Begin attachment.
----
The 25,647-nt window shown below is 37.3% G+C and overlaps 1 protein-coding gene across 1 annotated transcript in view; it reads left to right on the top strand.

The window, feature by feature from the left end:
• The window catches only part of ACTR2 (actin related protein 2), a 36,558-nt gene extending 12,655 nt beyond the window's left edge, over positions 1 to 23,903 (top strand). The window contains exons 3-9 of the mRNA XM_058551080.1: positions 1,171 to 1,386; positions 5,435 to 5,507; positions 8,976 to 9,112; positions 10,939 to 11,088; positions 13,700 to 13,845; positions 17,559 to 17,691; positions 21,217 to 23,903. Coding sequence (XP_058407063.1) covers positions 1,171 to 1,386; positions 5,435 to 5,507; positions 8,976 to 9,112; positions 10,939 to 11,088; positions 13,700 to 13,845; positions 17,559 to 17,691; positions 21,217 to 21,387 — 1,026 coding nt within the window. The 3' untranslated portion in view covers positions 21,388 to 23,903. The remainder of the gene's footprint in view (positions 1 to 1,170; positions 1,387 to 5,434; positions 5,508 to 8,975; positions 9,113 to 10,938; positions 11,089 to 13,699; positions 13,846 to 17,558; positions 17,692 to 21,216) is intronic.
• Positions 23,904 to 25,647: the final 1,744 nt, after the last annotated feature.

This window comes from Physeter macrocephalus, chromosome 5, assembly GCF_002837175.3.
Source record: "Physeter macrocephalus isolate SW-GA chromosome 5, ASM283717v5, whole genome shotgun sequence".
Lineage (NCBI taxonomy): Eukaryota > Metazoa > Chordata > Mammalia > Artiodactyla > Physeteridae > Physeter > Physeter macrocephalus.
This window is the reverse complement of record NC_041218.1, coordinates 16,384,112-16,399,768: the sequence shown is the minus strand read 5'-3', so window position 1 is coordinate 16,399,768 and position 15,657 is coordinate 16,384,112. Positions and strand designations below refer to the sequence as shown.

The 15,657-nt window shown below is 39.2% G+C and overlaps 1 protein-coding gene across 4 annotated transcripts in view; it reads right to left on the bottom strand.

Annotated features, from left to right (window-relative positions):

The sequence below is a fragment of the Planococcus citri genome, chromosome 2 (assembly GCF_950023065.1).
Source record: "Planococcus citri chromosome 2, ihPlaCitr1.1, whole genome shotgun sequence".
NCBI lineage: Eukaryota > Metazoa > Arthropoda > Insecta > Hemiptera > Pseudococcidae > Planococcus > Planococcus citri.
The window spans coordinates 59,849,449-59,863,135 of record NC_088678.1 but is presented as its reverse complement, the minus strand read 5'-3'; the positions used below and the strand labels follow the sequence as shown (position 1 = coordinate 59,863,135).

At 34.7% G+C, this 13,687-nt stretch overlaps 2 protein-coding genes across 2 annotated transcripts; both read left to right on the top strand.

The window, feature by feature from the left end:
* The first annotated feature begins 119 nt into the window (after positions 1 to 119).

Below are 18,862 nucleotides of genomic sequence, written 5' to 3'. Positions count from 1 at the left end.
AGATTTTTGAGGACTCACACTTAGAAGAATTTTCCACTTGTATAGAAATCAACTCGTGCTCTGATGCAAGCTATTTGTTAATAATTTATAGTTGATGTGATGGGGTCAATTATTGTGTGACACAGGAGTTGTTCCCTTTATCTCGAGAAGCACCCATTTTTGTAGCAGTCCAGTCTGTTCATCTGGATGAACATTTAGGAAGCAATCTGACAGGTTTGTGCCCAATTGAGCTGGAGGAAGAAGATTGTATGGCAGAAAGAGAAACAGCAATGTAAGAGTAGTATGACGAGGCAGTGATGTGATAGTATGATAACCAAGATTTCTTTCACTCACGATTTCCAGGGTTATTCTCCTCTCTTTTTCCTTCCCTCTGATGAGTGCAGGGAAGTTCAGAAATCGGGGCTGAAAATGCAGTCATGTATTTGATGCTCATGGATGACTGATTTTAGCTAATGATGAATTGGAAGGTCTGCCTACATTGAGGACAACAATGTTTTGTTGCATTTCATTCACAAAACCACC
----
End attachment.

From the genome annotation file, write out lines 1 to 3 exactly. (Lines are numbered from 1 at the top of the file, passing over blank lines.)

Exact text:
The 25,647-nt window shown below is 37.3% G+C and overlaps 1 protein-coding gene across 1 annotated transcript in view; it reads left to right on the top strand.

The window, feature by feature from the left end:
• The window catches only part of ACTR2 (actin related protein 2), a 36,558-nt gene extending 12,655 nt beyond the window's left edge, over positions 1 to 23,903 (top strand). The window contains exons 3-9 of the mRNA XM_058551080.1: positions 1,171 to 1,386; positions 5,435 to 5,507; positions 8,976 to 9,112; positions 10,939 to 11,088; positions 13,700 to 13,845; positions 17,559 to 17,691; positions 21,217 to 23,903. Coding sequence (XP_058407063.1) covers positions 1,171 to 1,386; positions 5,435 to 5,507; positions 8,976 to 9,112; positions 10,939 to 11,088; positions 13,700 to 13,845; positions 17,559 to 17,691; positions 21,217 to 21,387 — 1,026 coding nt within the window. The 3' untranslated portion in view covers positions 21,388 to 23,903. The remainder of the gene's footprint in view (positions 1 to 1,170; positions 1,387 to 5,434; positions 5,508 to 8,975; positions 9,113 to 10,938; positions 11,089 to 13,699; positions 13,846 to 17,558; positions 17,692 to 21,216) is intronic.